By the time the procrastinators in society have finally adopted a new technology (at the far right-hand tail of the bell-shaped curve), it is entirely feasible that the early adopters have already moved on once more. This is not a bad thing; for example, in medicine this could mean that very early adopters explore new and innovative treatments in Phase III clinical trials.

 

Julian Marewski

 

Some pharmacists are also innovators and ‘techies’. Despite medicine sometimes being perceived as a less innovative environment compared with other settings (“innovation” used, for instance, as a term one might perhaps ascribe to fast-moving consumer goods), and despite the strict compliance and regulatory environment that governs medicine and healthcare, innovation occurs rather frequently within the pharmaceutical industry. Current hot topics discussed at the meeting included microfluidic technology and 3D printing, both of which could revolutionise disease diagnostics and change how pharmacies operate in the future. The discovery of antibiotics was highlighted as an innovation of the 20th century that remains relevant nearly a century later.

 

More choice is good, right? More information is good, right?
“If healthcare experts had more treatments to choose from then surely patients would only see positive benefits”. Although this statement is broadly true, unfortunately, choice can also generate a paradox: there is an apparent contradiction between the initial attractiveness of a large assortment of options, which can combine and culminate in a series of demotivating consequences.


Consumers, for example, can find gaining adequate information a problem, and having more choices can lead to higher expectations and concerns about not making the right choice. Depending on the information available, several different tactics can be employed, including: one-reason decision making (decisions based on only one factor – a fast quick fix), information integration (merging information from heterogeneous sources), or information representation (where available information is presented in a transparent way). Unsurprisingly, in addition to the information available, brand recognition heavily influences consumer choice too. In a consumer scenario, the influence of advertising on choice can never be ignored.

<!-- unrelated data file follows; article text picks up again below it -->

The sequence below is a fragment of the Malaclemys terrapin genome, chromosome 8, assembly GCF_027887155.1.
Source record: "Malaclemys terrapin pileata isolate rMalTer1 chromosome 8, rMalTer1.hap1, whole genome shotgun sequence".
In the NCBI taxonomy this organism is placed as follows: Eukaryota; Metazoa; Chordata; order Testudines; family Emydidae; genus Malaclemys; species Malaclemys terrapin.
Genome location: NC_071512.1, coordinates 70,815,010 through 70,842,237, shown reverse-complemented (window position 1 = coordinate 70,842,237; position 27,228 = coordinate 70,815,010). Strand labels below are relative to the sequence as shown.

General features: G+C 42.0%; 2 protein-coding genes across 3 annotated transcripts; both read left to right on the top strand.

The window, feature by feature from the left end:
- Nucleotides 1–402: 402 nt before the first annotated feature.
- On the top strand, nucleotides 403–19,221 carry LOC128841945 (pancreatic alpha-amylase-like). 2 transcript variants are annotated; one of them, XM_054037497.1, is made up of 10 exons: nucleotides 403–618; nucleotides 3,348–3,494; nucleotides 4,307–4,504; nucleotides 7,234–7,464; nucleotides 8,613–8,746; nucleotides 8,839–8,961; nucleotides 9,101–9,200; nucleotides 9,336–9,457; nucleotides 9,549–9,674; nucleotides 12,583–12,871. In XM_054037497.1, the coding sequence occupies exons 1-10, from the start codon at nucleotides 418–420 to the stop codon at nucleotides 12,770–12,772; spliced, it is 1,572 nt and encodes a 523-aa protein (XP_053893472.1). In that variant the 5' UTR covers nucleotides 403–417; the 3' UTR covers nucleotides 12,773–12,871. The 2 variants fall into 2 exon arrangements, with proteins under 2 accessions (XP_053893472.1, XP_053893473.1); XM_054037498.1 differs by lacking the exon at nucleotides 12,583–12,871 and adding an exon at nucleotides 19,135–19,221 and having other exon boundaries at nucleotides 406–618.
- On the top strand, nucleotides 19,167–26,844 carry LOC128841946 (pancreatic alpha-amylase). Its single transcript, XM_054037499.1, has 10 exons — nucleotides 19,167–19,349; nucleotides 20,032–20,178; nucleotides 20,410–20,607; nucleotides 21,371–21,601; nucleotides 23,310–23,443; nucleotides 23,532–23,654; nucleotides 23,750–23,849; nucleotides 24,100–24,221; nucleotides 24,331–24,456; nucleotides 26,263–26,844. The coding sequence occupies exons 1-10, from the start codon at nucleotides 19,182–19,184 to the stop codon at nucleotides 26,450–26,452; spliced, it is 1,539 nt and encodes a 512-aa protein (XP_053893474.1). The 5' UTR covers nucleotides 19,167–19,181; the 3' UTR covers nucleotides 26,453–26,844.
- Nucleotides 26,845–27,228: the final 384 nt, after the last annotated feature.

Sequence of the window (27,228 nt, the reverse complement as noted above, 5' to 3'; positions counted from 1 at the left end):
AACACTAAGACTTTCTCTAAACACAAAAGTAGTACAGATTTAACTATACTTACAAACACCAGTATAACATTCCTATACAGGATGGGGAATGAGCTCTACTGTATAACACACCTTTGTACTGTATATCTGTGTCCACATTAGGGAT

Pharmacists and other healthcare providers make important treatment choices on behalf of their patients. One of the ways hospital pharmacists do this is by playing a key role in selecting drugs and technologies for use in their hospital. When new and novel options are presented to them, like when they are choosing a new telephone, they may be early adopters (for example those for whom the latest smart phone is a must) or late adopters (for example those who would be inclined to replace their phone with the same model). Novel agents and technologies still, however, need to overcome the healthcare expert ‘chasm’ if they are to become mainstream and available to a larger patient population.


Support for the development of this editorial report was provided by Boehringer Ingelheim

Ads by Google

You are leaving www.nursinginpractice.com

You are currently leaving the Nursing in Practice site. Are you sure you want to proceed?

Close

Respect for nurses: Sign up to our e-petition TODAY

The Nursing in Practice Respect campaign is now live! Over the coming months, we're set to highlight the vital contribution and efforts of primary care and community care nurses throughout the UK.

As part of our campaign, Nursing in Practice is looking to call on parliament to set up a debate to celebrate the vital work that you do.


GET INVOLVED: SIGN OUR E-PETITION

Close

Calling all primary care nurses! 'Like' our Nursing in Practice Facebook page to enter our free draw to win a £25 M&S voucher




http://www.facebook.com/NursinginPracticeMagazine